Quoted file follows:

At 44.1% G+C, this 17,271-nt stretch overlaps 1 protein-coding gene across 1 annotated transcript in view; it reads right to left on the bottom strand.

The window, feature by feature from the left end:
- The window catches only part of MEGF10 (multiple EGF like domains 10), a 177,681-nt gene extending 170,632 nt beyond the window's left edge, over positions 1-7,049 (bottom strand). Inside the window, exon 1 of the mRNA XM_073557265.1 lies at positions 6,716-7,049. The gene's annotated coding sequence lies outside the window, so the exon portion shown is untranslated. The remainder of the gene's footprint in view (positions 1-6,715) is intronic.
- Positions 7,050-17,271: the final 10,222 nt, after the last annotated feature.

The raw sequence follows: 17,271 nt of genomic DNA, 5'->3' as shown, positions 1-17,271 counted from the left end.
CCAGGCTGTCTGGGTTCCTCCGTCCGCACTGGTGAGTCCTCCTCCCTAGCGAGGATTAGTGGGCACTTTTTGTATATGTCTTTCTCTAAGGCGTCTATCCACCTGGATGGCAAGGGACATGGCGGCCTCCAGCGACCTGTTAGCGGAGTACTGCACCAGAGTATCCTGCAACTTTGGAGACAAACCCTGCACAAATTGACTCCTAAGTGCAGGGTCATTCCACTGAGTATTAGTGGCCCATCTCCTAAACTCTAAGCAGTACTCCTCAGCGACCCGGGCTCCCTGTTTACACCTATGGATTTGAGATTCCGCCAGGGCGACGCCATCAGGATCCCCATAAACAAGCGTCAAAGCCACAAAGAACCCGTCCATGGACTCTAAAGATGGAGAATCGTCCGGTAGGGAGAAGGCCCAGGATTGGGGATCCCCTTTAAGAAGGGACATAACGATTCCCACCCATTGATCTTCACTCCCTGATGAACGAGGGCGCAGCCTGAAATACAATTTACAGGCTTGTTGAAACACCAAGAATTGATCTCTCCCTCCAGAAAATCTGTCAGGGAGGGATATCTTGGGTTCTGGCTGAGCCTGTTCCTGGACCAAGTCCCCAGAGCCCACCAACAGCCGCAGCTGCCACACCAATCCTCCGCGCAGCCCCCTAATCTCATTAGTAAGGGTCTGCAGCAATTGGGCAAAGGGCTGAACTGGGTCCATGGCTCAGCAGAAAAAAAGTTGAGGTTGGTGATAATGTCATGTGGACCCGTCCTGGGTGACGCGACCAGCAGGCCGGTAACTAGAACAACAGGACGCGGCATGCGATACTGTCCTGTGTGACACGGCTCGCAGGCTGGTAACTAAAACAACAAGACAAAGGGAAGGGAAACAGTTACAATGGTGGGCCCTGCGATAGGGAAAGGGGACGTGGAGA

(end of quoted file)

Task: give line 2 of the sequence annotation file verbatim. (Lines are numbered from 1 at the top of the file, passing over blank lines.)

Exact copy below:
The window, feature by feature from the left end: